To be perfectly honest

The speaker responded to the question with that phrase.
I didn’t hear the rest of the answer because I was wondering why the speaker needed to state that now she would be perfectly honest.

I wondered how honest or dishonest was she when she answered previous questions.

I wondered about her understanding on the difference between honest and perfectly honest.

I wondered about when she wasn’t perfectly honest how imperfectly honest was she.

Naturally, I assumed that the speaker wasn't honest at all.

Why would a speaker say "To be perfectly honest" or "To tell the truth"? The only reason that I can think of is that they usually are dishonest and don't tell the truth.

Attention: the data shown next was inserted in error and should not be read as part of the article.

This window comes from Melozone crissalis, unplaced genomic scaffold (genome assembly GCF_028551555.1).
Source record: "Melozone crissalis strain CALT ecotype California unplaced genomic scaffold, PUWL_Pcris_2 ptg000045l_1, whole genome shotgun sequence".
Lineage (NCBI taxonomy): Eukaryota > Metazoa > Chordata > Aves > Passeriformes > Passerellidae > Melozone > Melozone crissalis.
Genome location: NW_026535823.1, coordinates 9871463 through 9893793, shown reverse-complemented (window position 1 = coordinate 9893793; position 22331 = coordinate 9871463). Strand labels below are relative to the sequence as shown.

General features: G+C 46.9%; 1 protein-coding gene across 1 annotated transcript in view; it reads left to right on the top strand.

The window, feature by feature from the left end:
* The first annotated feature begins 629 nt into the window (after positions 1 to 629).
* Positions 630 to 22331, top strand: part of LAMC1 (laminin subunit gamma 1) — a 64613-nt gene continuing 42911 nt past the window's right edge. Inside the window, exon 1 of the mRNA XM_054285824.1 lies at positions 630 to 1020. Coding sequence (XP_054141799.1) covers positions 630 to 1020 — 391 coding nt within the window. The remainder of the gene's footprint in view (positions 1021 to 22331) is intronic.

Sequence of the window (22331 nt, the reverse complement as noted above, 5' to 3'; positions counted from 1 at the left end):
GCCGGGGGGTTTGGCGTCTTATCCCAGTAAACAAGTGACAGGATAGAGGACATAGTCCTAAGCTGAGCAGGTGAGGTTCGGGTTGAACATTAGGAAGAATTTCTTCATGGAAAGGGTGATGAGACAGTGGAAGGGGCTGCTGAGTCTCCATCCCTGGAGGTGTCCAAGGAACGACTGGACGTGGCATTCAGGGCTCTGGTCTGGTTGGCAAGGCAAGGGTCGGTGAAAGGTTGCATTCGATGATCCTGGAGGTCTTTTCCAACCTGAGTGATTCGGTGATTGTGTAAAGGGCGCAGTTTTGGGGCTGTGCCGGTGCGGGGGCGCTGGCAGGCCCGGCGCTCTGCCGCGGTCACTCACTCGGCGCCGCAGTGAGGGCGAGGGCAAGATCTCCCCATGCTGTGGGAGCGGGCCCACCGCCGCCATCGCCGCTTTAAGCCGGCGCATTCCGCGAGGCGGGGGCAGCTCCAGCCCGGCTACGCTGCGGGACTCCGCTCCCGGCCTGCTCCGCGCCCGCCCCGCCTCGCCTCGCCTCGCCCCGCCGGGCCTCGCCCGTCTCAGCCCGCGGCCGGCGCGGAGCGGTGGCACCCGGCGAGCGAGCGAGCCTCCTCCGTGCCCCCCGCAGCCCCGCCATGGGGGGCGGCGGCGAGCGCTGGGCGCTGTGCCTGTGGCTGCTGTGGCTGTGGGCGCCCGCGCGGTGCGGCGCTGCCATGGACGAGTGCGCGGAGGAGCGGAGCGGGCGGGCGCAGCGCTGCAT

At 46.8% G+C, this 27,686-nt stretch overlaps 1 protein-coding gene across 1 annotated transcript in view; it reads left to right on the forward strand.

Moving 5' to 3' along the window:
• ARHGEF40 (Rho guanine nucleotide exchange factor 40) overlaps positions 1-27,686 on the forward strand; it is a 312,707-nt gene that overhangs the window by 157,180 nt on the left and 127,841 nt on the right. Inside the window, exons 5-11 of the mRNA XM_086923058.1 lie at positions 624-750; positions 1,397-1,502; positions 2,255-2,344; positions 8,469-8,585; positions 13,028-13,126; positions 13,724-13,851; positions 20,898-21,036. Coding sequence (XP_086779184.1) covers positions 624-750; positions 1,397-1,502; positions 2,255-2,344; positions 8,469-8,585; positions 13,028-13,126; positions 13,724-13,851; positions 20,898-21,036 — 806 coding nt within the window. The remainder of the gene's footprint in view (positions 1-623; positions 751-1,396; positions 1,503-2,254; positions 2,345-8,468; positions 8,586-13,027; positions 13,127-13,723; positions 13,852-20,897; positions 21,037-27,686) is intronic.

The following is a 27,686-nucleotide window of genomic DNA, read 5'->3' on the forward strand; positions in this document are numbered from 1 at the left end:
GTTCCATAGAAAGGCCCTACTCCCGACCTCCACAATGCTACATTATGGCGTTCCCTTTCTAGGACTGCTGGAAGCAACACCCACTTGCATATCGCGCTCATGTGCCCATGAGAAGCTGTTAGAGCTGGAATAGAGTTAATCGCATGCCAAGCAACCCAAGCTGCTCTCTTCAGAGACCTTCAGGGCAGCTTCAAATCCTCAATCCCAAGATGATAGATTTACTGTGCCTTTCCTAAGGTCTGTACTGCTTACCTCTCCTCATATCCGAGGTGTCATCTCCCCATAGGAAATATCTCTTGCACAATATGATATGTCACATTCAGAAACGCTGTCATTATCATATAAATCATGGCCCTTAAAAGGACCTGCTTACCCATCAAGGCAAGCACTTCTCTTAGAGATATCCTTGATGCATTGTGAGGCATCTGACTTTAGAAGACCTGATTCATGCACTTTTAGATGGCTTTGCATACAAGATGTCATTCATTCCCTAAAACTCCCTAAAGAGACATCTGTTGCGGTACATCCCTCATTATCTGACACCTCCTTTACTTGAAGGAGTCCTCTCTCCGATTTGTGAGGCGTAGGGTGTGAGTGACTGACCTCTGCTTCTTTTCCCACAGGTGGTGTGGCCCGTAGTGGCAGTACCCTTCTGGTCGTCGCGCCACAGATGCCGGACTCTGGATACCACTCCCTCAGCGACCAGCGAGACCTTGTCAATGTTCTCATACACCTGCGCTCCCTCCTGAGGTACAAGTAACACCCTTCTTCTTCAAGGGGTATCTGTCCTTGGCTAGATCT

So are you going to be honest with me - or tell that you will be honest with me?

If you tell me when you are honest - will you also tell me when you are dishonest? Or should I just assume that dishonesty is your norm?

George Torok

Presentation Skills Training

Presentation Skills Success

Executive Speech Coach, Business presentation tips from George Torok, the Speech Coach for Executives.

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